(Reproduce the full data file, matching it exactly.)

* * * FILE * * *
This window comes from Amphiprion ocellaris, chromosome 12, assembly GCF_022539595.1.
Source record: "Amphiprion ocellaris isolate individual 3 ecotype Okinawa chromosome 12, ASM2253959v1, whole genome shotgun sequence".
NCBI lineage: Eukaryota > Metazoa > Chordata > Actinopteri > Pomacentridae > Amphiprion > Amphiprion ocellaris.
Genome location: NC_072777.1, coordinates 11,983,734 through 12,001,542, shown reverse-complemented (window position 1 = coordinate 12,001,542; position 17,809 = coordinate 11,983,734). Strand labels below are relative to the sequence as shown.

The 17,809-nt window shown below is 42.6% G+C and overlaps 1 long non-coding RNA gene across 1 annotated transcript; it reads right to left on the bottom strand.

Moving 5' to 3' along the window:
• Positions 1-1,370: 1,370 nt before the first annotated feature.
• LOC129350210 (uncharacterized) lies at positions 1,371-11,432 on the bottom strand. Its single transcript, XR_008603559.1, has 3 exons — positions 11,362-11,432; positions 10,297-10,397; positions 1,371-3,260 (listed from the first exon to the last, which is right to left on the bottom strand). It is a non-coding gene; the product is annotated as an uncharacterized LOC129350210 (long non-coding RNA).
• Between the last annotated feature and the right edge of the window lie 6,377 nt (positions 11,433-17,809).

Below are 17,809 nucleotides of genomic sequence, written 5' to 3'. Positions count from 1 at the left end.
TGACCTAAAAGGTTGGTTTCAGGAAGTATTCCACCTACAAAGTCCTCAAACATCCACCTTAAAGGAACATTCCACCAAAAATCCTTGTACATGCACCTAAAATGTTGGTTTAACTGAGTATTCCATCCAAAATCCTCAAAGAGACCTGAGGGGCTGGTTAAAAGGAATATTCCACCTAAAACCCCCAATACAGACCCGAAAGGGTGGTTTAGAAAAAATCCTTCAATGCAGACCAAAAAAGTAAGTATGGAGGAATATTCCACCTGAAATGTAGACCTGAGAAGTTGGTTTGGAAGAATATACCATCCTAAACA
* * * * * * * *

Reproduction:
This window comes from Amphiprion ocellaris, chromosome 12, assembly GCF_022539595.1.
Source record: "Amphiprion ocellaris isolate individual 3 ecotype Okinawa chromosome 12, ASM2253959v1, whole genome shotgun sequence".
NCBI lineage: Eukaryota > Metazoa > Chordata > Actinopteri > Pomacentridae > Amphiprion > Amphiprion ocellaris.
Genome location: NC_072777.1, coordinates 11,983,734 through 12,001,542, shown reverse-complemented (window position 1 = coordinate 12,001,542; position 17,809 = coordinate 11,983,734). Strand labels below are relative to the sequence as shown.

The 17,809-nt window shown below is 42.6% G+C and overlaps 1 long non-coding RNA gene across 1 annotated transcript; it reads right to left on the bottom strand.

Moving 5' to 3' along the window:
• Positions 1-1,370: 1,370 nt before the first annotated feature.
• LOC129350210 (uncharacterized) lies at positions 1,371-11,432 on the bottom strand. Its single transcript, XR_008603559.1, has 3 exons — positions 11,362-11,432; positions 10,297-10,397; positions 1,371-3,260 (listed from the first exon to the last, which is right to left on the bottom strand). It is a non-coding gene; the product is annotated as an uncharacterized LOC129350210 (long non-coding RNA).
• Between the last annotated feature and the right edge of the window lie 6,377 nt (positions 11,433-17,809).

Below are 17,809 nucleotides of genomic sequence, written 5' to 3'. Positions count from 1 at the left end.
TGACCTAAAAGGTTGGTTTCAGGAAGTATTCCACCTACAAAGTCCTCAAACATCCACCTTAAAGGAACATTCCACCAAAAATCCTTGTACATGCACCTAAAATGTTGGTTTAACTGAGTATTCCATCCAAAATCCTCAAAGAGACCTGAGGGGCTGGTTAAAAGGAATATTCCACCTAAAACCCCCAATACAGACCCGAAAGGGTGGTTTAGAAAAAATCCTTCAATGCAGACCAAAAAAGTAAGTATGGAGGAATATTCCACCTGAAATGTAGACCTGAGAAGTTGGTTTGGAAGAATATACCATCCTAAACA